Israel closes people crossing with Gaza

The border was closed after a weekend of demonstrations. (Mahmud Hams/AFP)
Updated 19 August 2018
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Israel closes people crossing with Gaza

  • Border protests and clashes on Friday left two Palestinians dead by Israeli gunfire
  • Israel’s army said firebombs and IEDs were also hurled at the border fence

JERUSALEM: Israel closed its only crossing for people with the Gaza Strip on Sunday except for humanitarian cases after border clashes, the latest tightening of its blockade on the Palestinian enclave.
The move could prevent Gazans from traveling via the crossing for this week’s Muslim holiday of Eid Al-Adha, which runs from Monday night until Thursday night, but Israeli officials did not say how long the closure would last.
Israeli Defense Minister Avigdor Lieberman said in a statement the closure was due to “violent incidents on the border last Friday.”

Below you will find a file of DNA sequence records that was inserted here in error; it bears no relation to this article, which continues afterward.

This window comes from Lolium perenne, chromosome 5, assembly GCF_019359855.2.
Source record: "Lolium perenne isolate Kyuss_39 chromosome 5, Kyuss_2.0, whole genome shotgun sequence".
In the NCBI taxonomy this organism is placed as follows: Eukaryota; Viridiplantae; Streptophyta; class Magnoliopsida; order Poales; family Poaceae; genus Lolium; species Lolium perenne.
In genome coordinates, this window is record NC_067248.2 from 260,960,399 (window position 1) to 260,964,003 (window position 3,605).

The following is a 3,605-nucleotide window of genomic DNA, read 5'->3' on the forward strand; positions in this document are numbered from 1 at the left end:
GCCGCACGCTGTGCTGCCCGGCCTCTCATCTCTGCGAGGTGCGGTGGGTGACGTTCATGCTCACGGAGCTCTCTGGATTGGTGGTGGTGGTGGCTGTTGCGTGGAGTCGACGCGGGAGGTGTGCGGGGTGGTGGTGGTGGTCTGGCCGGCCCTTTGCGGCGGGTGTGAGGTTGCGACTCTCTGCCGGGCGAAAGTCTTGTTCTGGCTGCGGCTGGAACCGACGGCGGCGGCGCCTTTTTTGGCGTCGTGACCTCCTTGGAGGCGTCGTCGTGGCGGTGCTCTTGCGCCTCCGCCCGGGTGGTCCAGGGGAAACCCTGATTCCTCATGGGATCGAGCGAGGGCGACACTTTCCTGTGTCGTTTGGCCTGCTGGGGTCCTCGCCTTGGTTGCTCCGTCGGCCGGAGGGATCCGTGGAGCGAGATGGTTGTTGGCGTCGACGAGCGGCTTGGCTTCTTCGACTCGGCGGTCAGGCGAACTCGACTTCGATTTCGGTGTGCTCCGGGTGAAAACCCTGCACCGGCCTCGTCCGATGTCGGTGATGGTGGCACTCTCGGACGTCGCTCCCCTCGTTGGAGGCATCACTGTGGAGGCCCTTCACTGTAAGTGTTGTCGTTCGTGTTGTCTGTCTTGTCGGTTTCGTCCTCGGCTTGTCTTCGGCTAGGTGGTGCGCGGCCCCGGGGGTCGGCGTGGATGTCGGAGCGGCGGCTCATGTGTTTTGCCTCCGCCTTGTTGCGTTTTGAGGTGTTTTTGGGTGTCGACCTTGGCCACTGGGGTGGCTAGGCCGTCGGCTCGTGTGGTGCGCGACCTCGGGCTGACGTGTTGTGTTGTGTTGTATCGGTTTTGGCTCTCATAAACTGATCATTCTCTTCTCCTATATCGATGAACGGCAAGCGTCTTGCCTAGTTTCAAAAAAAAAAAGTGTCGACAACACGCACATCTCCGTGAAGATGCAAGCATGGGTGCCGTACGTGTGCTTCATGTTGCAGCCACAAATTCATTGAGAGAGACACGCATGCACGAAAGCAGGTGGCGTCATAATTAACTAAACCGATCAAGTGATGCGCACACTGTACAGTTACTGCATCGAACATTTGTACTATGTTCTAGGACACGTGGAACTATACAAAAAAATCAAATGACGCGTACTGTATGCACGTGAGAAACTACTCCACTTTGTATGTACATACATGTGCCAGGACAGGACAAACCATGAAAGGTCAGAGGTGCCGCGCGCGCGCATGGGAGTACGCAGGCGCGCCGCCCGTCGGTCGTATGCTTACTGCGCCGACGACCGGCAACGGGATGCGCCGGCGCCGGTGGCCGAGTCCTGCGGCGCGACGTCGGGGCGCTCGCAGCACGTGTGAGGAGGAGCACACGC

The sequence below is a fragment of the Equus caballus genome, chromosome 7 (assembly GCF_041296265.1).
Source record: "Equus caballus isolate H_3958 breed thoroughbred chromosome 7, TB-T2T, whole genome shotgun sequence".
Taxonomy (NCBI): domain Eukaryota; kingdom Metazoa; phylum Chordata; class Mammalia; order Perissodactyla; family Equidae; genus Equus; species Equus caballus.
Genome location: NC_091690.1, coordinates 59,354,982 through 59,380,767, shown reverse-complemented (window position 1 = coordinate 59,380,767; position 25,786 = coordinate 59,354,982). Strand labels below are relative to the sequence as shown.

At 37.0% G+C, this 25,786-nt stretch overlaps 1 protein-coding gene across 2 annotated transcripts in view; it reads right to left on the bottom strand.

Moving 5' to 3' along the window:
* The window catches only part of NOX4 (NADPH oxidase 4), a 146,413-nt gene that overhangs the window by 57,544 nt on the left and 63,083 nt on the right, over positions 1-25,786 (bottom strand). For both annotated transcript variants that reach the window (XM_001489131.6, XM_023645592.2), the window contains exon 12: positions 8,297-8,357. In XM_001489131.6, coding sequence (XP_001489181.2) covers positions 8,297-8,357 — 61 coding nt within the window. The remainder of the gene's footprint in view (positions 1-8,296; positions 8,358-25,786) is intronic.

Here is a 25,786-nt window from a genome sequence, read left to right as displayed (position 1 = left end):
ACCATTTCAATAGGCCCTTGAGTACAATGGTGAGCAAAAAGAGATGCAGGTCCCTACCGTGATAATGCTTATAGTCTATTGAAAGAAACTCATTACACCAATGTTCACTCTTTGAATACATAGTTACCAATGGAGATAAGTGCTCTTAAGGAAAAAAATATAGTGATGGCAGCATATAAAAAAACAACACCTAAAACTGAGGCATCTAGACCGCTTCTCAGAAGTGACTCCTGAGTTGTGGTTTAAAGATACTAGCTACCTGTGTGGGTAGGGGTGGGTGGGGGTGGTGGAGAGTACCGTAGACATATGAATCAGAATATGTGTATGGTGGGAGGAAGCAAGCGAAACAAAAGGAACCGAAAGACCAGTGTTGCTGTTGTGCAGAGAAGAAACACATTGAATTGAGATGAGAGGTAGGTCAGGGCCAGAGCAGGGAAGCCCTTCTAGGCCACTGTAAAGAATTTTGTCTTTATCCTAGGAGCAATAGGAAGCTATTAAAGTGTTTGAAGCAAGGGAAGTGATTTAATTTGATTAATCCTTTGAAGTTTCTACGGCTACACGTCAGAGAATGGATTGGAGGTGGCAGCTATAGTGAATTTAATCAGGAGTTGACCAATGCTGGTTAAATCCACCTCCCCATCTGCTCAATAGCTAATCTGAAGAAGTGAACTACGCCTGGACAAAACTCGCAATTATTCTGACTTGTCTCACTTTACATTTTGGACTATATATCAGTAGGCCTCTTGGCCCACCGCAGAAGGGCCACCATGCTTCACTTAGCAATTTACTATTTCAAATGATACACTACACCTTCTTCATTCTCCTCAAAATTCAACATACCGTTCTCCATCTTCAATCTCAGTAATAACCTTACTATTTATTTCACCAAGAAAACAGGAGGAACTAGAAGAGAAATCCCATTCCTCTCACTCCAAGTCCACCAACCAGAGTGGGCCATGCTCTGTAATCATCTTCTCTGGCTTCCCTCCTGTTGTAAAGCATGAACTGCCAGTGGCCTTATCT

Border protests and clashes on Friday saw two Palestinians killed by Israeli gunfire.
Israel’s army said firebombs and improvised explosive devices were also hurled at the border fence, while a number of Palestinians briefly crossed into Israeli territory. No Israelis were reported wounded.
The closure and border incidents occurred despite attempts by Egypt and UN officials to reach a long-term truce between Israel and Hamas, the Islamist movement that runs the blockaded Gaza Strip.
The Palestinian Authority civilian affairs office in Gaza also confirmed the closure except for medical cases and Palestinians seeking to cross back into the enclave.
Israel has enforced an air, land and sea blockade on the Gaza Strip for more than a decade, but grants permission to a limited number of people to cross for various reasons.
The two sides have fought three wars since 2008.
Israel had just last week reopened its only goods crossing with Gaza after closing it to most deliveries for more than a month over border tensions.
Gaza’s only other border is with Egypt.
Egypt’s Rafah crossing with Gaza had largely been kept closed in recent years, but Cairo opened it in mid-May and it is has mostly remained so since.